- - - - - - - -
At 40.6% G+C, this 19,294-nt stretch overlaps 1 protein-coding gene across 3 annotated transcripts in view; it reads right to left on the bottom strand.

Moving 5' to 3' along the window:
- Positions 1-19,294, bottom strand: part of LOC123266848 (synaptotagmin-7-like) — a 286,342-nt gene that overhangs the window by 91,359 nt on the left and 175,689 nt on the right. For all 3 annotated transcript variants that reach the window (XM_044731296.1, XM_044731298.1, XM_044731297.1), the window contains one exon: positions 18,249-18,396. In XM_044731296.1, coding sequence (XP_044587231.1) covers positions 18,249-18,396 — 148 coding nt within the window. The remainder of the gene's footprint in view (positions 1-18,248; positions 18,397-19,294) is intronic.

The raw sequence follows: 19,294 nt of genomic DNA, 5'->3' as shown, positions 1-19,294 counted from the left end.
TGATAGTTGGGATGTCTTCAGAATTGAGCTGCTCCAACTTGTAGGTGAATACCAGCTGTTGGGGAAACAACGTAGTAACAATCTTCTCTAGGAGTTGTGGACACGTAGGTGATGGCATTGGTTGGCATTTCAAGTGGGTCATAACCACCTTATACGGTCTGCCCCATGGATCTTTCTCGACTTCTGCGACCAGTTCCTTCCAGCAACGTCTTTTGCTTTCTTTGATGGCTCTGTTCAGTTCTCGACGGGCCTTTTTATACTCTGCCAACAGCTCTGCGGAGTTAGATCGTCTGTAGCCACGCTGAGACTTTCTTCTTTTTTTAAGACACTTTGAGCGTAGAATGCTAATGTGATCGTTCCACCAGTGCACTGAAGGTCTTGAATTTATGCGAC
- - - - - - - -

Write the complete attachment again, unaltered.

At 40.6% G+C, this 19,294-nt stretch overlaps 1 protein-coding gene across 3 annotated transcripts in view; it reads right to left on the bottom strand.

Moving 5' to 3' along the window:
- Positions 1-19,294, bottom strand: part of LOC123266848 (synaptotagmin-7-like) — a 286,342-nt gene that overhangs the window by 91,359 nt on the left and 175,689 nt on the right. For all 3 annotated transcript variants that reach the window (XM_044731296.1, XM_044731298.1, XM_044731297.1), the window contains one exon: positions 18,249-18,396. In XM_044731296.1, coding sequence (XP_044587231.1) covers positions 18,249-18,396 — 148 coding nt within the window. The remainder of the gene's footprint in view (positions 1-18,248; positions 18,397-19,294) is intronic.

The raw sequence follows: 19,294 nt of genomic DNA, 5'->3' as shown, positions 1-19,294 counted from the left end.
TGATAGTTGGGATGTCTTCAGAATTGAGCTGCTCCAACTTGTAGGTGAATACCAGCTGTTGGGGAAACAACGTAGTAACAATCTTCTCTAGGAGTTGTGGACACGTAGGTGATGGCATTGGTTGGCATTTCAAGTGGGTCATAACCACCTTATACGGTCTGCCCCATGGATCTTTCTCGACTTCTGCGACCAGTTCCTTCCAGCAACGTCTTTTGCTTTCTTTGATGGCTCTGTTCAGTTCTCGACGGGCCTTTTTATACTCTGCCAACAGCTCTGCGGAGTTAGATCGTCTGTAGCCACGCTGAGACTTTCTTCTTTTTTTAAGACACTTTGAGCGTAGAATGCTAATGTGATCGTTCCACCAGTGCACTGAAGGTCTTGAATTTATGCGAC